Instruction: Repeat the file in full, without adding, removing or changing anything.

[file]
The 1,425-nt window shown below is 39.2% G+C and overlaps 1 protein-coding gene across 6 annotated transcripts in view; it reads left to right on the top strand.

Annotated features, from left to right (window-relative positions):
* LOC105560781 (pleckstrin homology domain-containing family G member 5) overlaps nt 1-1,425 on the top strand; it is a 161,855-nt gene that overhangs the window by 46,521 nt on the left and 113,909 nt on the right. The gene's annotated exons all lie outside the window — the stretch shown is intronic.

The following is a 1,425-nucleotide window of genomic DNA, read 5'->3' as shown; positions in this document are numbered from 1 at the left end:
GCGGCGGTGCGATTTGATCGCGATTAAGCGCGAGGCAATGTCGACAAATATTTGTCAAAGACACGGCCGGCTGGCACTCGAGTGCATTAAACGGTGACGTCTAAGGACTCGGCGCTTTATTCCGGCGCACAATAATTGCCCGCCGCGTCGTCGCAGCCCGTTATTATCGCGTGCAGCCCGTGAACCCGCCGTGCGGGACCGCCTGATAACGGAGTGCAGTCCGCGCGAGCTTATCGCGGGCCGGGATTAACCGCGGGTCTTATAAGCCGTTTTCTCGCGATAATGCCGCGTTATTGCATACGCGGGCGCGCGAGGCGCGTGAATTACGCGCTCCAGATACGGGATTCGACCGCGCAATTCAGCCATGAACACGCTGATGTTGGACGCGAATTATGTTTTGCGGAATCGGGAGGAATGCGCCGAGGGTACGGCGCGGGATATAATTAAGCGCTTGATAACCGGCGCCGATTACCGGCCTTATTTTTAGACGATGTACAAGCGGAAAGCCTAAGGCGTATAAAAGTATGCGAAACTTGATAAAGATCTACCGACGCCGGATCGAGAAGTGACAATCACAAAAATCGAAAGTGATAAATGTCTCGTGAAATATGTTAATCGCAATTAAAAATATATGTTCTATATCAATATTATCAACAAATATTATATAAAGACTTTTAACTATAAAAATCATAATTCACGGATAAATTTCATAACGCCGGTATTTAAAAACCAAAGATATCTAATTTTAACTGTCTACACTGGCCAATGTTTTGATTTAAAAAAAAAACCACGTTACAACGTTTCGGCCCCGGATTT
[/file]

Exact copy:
The 1,425-nt window shown below is 39.2% G+C and overlaps 1 protein-coding gene across 6 annotated transcripts in view; it reads left to right on the top strand.

Annotated features, from left to right (window-relative positions):
* LOC105560781 (pleckstrin homology domain-containing family G member 5) overlaps nt 1-1,425 on the top strand; it is a 161,855-nt gene that overhangs the window by 46,521 nt on the left and 113,909 nt on the right. The gene's annotated exons all lie outside the window — the stretch shown is intronic.

The following is a 1,425-nucleotide window of genomic DNA, read 5'->3' as shown; positions in this document are numbered from 1 at the left end:
GCGGCGGTGCGATTTGATCGCGATTAAGCGCGAGGCAATGTCGACAAATATTTGTCAAAGACACGGCCGGCTGGCACTCGAGTGCATTAAACGGTGACGTCTAAGGACTCGGCGCTTTATTCCGGCGCACAATAATTGCCCGCCGCGTCGTCGCAGCCCGTTATTATCGCGTGCAGCCCGTGAACCCGCCGTGCGGGACCGCCTGATAACGGAGTGCAGTCCGCGCGAGCTTATCGCGGGCCGGGATTAACCGCGGGTCTTATAAGCCGTTTTCTCGCGATAATGCCGCGTTATTGCATACGCGGGCGCGCGAGGCGCGTGAATTACGCGCTCCAGATACGGGATTCGACCGCGCAATTCAGCCATGAACACGCTGATGTTGGACGCGAATTATGTTTTGCGGAATCGGGAGGAATGCGCCGAGGGTACGGCGCGGGATATAATTAAGCGCTTGATAACCGGCGCCGATTACCGGCCTTATTTTTAGACGATGTACAAGCGGAAAGCCTAAGGCGTATAAAAGTATGCGAAACTTGATAAAGATCTACCGACGCCGGATCGAGAAGTGACAATCACAAAAATCGAAAGTGATAAATGTCTCGTGAAATATGTTAATCGCAATTAAAAATATATGTTCTATATCAATATTATCAACAAATATTATATAAAGACTTTTAACTATAAAAATCATAATTCACGGATAAATTTCATAACGCCGGTATTTAAAAACCAAAGATATCTAATTTTAACTGTCTACACTGGCCAATGTTTTGATTTAAAAAAAAAACCACGTTACAACGTTTCGGCCCCGGATTT